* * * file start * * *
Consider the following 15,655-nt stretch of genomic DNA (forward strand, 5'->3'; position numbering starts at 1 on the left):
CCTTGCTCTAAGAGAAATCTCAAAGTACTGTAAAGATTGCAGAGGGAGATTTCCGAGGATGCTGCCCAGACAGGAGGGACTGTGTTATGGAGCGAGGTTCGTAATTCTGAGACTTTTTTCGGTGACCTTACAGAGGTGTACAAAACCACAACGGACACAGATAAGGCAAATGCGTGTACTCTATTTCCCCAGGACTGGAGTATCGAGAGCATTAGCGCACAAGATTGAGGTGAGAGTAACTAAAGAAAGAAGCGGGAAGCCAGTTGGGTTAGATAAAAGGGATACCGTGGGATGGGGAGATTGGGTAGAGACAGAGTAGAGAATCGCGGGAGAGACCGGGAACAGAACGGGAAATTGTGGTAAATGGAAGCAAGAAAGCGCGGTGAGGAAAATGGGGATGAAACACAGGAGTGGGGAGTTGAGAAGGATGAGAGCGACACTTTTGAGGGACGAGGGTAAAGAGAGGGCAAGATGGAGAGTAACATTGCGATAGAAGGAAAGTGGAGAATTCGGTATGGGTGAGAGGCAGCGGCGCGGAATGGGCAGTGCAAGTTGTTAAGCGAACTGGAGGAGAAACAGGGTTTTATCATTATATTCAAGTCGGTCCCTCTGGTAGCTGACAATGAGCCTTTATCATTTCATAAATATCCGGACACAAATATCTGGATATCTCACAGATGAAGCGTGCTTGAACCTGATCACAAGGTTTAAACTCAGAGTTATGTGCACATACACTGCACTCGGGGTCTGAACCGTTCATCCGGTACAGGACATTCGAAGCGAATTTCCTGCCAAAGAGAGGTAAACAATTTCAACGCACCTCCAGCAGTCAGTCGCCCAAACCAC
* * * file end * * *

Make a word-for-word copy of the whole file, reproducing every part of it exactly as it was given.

Consider the following 15,655-nt stretch of genomic DNA (forward strand, 5'->3'; position numbering starts at 1 on the left):
CCTTGCTCTAAGAGAAATCTCAAAGTACTGTAAAGATTGCAGAGGGAGATTTCCGAGGATGCTGCCCAGACAGGAGGGACTGTGTTATGGAGCGAGGTTCGTAATTCTGAGACTTTTTTCGGTGACCTTACAGAGGTGTACAAAACCACAACGGACACAGATAAGGCAAATGCGTGTACTCTATTTCCCCAGGACTGGAGTATCGAGAGCATTAGCGCACAAGATTGAGGTGAGAGTAACTAAAGAAAGAAGCGGGAAGCCAGTTGGGTTAGATAAAAGGGATACCGTGGGATGGGGAGATTGGGTAGAGACAGAGTAGAGAATCGCGGGAGAGACCGGGAACAGAACGGGAAATTGTGGTAAATGGAAGCAAGAAAGCGCGGTGAGGAAAATGGGGATGAAACACAGGAGTGGGGAGTTGAGAAGGATGAGAGCGACACTTTTGAGGGACGAGGGTAAAGAGAGGGCAAGATGGAGAGTAACATTGCGATAGAAGGAAAGTGGAGAATTCGGTATGGGTGAGAGGCAGCGGCGCGGAATGGGCAGTGCAAGTTGTTAAGCGAACTGGAGGAGAAACAGGGTTTTATCATTATATTCAAGTCGGTCCCTCTGGTAGCTGACAATGAGCCTTTATCATTTCATAAATATCCGGACACAAATATCTGGATATCTCACAGATGAAGCGTGCTTGAACCTGATCACAAGGTTTAAACTCAGAGTTATGTGCACATACACTGCACTCGGGGTCTGAACCGTTCATCCGGTACAGGACATTCGAAGCGAATTTCCTGCCAAAGAGAGGTAAACAATTTCAACGCACCTCCAGCAGTCAGTCGCCCAAACCAC